Couple comments on the DD reference page linked above:
See that retaining wall in the picture? There will be no buffalo grass growing within a foot of the east, west, and north sides of that wall. I mean there will be bare dirt, zero grass, nada, nothing. If there is any structure, tree, fence, mailbox, or anything that casts a shadow between buffalo grass and the horizon, buffalo will thin out and disappear.
Secondly, the article gives the impression that most buffalo grasses are created equal. The experienced growers will tell you that seeded varieties will revert to native habits too soon after planting. In a couple of years your lawn will look like it was planted along side I-35 and left alone. It will be weedy and thin. One variety I am aware of that looks much nicer is grown only from sod. It is called Tech Turf and is available from the Turffalo company and better garden shops. It is expensive to get started but spreads very fast, unlike most buffalo. The male flowers do not grow faster than the grass so that is the other great aspect of that variety. It can be mowed at 3/4 inch or up to 4 inches with great success. Here is a picture of Tech Turf trying to escape over a sidewalk...
I like Tech Turf but there are alternatives. Buffalo goes dormant maybe a little sooner than hybrid bermuda. Any bermuda sod you get is 100x better than common bermuda. The problem with bermuda is it is a fertilizer hog. It is very hard (expensive) to put out enough organic fertilizer to keep a nice, dense hybrid bermuda turf. The other issue with bermuda is mowing frequency. It looks much better when mowed at 3/4 to 1.5 inches - twice a week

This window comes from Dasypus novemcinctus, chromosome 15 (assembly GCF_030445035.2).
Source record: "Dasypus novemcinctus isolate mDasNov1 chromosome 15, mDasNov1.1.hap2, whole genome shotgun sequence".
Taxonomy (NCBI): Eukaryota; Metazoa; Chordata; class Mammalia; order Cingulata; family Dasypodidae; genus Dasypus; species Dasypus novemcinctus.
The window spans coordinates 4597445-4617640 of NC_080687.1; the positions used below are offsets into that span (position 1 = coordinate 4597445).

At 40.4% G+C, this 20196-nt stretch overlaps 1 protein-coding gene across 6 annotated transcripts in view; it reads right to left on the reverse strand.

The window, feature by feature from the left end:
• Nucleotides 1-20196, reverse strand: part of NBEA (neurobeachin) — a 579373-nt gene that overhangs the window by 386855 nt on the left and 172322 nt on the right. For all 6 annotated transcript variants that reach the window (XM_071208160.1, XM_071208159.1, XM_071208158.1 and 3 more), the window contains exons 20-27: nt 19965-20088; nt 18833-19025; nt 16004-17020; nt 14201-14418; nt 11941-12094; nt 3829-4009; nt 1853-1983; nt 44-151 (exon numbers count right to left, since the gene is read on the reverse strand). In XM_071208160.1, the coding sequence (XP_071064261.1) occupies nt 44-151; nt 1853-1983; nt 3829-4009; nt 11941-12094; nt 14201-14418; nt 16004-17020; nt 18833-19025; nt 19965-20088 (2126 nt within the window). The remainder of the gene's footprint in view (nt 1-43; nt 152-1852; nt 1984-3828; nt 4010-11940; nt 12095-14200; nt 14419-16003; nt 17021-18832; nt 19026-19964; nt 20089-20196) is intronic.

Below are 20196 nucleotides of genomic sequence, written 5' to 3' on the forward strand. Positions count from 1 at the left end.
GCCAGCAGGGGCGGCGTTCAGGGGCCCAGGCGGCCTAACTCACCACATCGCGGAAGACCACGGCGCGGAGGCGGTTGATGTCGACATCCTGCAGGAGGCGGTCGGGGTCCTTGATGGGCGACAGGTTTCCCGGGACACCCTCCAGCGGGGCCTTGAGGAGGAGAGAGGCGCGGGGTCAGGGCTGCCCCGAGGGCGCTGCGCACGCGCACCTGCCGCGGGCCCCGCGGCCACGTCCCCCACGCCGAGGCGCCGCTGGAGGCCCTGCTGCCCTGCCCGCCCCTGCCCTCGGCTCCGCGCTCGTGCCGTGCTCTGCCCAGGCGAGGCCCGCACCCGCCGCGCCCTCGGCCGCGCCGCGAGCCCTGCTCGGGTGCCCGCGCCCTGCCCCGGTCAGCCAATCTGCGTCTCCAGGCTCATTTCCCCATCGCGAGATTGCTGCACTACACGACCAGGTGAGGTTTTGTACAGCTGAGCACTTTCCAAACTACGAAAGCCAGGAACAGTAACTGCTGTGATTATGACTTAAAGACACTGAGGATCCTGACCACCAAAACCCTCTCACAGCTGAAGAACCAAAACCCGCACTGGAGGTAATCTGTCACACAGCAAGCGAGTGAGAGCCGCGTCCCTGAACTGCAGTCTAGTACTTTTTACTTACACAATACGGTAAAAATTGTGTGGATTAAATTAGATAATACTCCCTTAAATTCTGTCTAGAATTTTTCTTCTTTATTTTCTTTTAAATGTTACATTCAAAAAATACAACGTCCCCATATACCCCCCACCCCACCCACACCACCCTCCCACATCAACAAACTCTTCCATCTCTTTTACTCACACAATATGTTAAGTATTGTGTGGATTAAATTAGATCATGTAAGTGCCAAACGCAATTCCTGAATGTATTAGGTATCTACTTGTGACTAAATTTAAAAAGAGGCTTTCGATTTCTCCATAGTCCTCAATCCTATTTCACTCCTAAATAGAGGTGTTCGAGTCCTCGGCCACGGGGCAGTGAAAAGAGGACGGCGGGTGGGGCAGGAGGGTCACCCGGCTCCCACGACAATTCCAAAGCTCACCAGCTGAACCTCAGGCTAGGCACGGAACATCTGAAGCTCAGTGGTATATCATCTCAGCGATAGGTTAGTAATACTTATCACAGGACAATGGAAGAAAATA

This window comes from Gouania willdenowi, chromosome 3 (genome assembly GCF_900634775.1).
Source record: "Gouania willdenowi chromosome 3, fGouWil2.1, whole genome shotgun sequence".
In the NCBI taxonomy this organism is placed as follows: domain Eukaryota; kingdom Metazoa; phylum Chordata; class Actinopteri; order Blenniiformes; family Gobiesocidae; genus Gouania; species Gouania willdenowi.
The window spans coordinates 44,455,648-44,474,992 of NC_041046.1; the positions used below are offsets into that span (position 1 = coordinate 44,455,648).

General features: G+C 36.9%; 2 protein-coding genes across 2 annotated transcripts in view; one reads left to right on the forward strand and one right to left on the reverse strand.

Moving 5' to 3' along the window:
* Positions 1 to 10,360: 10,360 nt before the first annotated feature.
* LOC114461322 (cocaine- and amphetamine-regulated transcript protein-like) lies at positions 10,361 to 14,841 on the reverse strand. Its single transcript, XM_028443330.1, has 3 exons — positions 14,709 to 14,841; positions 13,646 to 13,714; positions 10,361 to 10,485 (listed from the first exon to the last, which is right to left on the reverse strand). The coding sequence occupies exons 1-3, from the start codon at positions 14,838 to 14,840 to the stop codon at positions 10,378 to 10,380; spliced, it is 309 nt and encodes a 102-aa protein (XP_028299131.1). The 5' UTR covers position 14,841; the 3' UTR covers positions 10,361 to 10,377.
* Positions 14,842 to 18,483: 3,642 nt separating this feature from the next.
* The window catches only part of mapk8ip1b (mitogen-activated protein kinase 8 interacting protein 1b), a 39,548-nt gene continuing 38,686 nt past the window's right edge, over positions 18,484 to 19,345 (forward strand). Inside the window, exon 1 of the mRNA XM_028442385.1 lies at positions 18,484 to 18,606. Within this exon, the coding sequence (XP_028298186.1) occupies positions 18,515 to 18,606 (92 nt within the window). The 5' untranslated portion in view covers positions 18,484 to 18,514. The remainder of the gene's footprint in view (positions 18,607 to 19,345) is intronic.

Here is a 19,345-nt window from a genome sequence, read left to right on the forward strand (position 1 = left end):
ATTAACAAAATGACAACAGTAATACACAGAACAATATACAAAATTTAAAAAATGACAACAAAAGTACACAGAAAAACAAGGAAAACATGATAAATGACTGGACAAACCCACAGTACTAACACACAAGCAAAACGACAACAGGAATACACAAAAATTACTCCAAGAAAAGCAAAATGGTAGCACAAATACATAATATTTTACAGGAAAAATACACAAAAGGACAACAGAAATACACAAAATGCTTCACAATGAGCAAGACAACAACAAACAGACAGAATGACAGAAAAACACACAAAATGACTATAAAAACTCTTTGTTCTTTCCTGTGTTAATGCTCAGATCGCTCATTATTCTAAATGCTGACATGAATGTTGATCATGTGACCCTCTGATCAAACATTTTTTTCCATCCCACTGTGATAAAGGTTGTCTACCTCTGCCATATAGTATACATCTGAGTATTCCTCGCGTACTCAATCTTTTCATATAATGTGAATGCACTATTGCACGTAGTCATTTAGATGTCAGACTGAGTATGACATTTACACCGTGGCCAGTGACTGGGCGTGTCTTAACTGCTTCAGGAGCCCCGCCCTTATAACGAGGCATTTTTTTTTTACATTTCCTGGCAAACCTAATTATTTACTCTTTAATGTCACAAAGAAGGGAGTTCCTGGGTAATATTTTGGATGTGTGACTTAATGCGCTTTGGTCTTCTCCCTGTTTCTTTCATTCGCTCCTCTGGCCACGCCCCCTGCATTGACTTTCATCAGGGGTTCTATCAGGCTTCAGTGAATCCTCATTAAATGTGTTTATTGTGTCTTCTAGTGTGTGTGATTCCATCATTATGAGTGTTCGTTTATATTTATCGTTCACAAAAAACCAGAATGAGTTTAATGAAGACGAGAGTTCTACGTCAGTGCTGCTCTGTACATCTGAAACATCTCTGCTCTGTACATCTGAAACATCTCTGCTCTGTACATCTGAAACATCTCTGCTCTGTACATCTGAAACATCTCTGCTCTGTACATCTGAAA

The other alternative is St Augustine. The only thing that makes buffalo and bermuda "drought tolerant" is there ability to come back from a month with absolutely no water. They will look terrible, but they will live. St Aug on the other hand, will die after a month with no water. I am experimenting with tall St Augustine to see how it does in a prolonged drought. The grass in the experiment is about knee height now and has not been watered since October. Granted there is not much need and we have gotten some moisture, but I'm going to see how long I can let it go before it shows drought stress signs.